Finding Dory (2016)
Directed by Andrew Stanton
If you ask me, Pixar outdid itself in 2003 when it released “Finding Nemo.” To this day it tops my personal list of Pixar’s best (or is it “The Incredibles”? Ughhhh so many great choices!). Thirteen years of undisputed mastery and unparalleled anticipation has led to (finally!) a sequel, “Finding Dory,” which centers on the forgetful blue tang voiced by comedienne Ellen DeGeneres. Those are some big shoes (fins?) to fill. But this is Pixar. So of course, expectations were met. And then exceeded.
Just a year after the events of “Finding Nemo,” Dory (DeGeneres) begins having brief flashbacks of her youth. Of her parents. Anxious to capitalize on her momentary relapse of memory, Dory drags Marlin (Albert Brooks) and Nemo (Hayden Rolence) to California to find her parents (wonderfully voiced by Eugene Levy and Diane Keaton). Along the way, friends old and new—like an octopus voiced by Ed O’Neill, a beluga whale voiced by Ty Burrell, and a hysterical sea lion voiced by Idris Elba—will help their family reunion become a reality…if Dory’s parents are still where she remembers them.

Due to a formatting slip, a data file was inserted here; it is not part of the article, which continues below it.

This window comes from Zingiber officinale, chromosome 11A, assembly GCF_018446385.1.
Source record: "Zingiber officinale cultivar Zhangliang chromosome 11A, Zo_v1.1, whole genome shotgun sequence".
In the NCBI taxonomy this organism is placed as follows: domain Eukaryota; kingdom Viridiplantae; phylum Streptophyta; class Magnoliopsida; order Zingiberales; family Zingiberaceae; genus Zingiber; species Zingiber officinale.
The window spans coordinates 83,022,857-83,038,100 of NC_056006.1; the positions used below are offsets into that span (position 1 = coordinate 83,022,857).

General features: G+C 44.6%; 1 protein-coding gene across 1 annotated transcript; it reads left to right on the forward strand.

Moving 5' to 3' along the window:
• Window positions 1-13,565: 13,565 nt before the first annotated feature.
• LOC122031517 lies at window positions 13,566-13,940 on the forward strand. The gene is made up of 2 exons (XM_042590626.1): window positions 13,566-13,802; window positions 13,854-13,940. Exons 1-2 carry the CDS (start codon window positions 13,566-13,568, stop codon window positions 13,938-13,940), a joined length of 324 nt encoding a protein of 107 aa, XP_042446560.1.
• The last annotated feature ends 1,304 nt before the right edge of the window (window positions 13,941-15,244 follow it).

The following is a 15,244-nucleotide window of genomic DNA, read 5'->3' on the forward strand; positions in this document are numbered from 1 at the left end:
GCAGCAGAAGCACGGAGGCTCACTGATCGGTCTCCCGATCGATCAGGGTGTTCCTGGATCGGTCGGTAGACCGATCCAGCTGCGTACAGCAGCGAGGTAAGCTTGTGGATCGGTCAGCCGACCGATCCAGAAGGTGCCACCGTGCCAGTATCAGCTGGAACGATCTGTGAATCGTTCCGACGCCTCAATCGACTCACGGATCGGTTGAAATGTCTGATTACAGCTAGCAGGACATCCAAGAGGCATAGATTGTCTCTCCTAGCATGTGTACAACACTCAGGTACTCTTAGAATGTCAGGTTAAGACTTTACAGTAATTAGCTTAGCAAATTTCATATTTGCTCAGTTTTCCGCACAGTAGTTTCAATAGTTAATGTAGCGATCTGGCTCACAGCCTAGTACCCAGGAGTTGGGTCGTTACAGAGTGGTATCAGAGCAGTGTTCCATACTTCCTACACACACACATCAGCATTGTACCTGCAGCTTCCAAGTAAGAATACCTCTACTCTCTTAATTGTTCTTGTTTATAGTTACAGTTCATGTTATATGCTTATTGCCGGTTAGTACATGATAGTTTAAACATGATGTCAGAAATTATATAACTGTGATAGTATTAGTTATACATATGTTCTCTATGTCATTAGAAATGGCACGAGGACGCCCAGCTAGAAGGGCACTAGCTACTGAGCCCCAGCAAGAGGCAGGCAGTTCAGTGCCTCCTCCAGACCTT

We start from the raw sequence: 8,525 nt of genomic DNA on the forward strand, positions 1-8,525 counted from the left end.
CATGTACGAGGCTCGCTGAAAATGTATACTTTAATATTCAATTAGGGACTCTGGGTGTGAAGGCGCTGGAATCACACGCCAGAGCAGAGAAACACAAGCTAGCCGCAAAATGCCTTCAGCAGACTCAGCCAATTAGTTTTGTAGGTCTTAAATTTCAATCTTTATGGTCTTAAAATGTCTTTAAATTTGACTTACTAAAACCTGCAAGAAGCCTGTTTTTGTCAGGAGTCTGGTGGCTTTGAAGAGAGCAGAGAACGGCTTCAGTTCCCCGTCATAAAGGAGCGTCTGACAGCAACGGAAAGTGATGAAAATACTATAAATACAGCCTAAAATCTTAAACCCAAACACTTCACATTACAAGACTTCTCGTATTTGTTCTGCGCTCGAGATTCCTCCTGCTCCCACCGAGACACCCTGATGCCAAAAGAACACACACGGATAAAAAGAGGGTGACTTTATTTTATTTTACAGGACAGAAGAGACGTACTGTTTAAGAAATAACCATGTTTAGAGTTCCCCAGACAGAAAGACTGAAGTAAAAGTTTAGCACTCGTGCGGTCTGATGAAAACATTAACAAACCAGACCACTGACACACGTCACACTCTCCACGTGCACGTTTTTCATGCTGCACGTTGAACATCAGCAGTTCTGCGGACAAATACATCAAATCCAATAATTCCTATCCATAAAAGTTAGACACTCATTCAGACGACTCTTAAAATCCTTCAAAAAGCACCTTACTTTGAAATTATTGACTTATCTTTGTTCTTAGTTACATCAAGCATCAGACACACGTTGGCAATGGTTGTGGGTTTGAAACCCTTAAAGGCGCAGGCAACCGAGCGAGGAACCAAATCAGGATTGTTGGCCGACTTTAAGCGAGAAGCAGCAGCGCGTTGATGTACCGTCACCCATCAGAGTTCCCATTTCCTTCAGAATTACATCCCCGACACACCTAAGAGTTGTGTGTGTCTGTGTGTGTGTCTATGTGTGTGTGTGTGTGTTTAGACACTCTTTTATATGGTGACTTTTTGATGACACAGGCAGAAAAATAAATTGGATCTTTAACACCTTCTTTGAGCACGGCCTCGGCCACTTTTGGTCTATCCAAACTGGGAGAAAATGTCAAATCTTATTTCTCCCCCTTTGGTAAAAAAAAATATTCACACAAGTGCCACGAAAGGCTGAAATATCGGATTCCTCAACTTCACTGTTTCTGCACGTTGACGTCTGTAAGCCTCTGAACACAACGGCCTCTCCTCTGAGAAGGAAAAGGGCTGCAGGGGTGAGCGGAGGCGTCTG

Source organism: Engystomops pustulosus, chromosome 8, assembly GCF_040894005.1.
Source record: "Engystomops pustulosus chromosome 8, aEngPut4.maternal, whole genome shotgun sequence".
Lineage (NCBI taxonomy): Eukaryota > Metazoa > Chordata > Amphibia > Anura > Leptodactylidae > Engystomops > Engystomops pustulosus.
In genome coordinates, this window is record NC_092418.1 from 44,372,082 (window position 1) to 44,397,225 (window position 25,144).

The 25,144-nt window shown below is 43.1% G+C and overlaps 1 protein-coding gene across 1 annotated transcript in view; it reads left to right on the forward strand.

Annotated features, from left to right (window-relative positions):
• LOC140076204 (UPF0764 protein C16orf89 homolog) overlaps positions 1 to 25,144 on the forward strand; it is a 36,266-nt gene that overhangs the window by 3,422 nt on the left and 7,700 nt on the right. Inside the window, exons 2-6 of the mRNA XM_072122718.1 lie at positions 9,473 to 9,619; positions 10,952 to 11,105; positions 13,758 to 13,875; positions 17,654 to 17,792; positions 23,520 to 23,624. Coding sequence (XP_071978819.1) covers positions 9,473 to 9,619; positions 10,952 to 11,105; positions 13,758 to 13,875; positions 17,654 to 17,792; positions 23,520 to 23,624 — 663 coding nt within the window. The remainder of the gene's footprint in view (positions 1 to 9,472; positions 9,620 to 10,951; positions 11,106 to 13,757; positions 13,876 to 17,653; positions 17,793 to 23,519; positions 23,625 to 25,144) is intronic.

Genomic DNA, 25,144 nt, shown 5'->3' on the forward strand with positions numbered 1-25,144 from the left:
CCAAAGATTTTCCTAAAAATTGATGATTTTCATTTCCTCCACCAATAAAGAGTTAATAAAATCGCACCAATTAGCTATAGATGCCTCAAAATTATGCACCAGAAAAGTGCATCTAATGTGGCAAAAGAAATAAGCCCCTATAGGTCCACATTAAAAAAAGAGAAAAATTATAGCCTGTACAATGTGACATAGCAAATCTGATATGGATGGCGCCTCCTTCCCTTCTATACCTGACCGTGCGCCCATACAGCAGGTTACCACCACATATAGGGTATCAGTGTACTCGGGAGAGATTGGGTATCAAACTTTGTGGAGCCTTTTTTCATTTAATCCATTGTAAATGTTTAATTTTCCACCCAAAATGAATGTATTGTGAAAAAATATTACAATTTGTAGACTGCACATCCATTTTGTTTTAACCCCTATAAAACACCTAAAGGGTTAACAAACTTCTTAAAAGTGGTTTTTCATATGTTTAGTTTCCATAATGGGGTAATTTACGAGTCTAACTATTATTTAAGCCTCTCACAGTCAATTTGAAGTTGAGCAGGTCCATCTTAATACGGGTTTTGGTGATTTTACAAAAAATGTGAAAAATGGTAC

For the kids, the colorful and kinetic animation—updated from 2003, but not Pixar’s finest (that definitely goes to “The Good Dinosaur,” regardless of its plot pitfalls)—provides plenty of fun and laughter. For the adults, too. But we get the bigger kicks out of the recognizable voice cast, full of comics and not comics. Elba, dipping his hooves into animation just months ago playing a muskox in “Zootopia,” and then lending his growling voice to Disney again just last month for “The Jungle Book,” here gives us plenty of knee slaps as the territorial sea lion named Fluke. “Modern Family” star Ed O’Neill makes Hank, the impersonal octopus who helps Dory navigate the California Marine Institute she makes her way to, an unforgettable character. His trademark crankiness makes me hope Hank has a prominent place in a possible threequel (“Finding Marlin”? “Finding Hank”?). And Ellen DeGeneres doesn’t miss a beat despite the decade of waiting for her ticket to be called again. Her lovable, friendly, involving voice is what got “Finding Dory” made in the first place.
Compared to “Finding Nemo”—and I hate that it has to be held to such a high standard—“Finding Dory” is slower to find itself. It pulls a little too much from its predecessor (can you blame it, when it had such incredible material to work with?). But in time, as “Dory” just keeps swimming, swimming, swimming, its message becomes clearer. And uniquely its own. And in theaters, especially in the magical glow of 3D, despite being a very tiny step backward, “Finding Dory” feels every bit as wonderful and enjoyable as the first. It finds a rightful spot amongst Pixar’s best.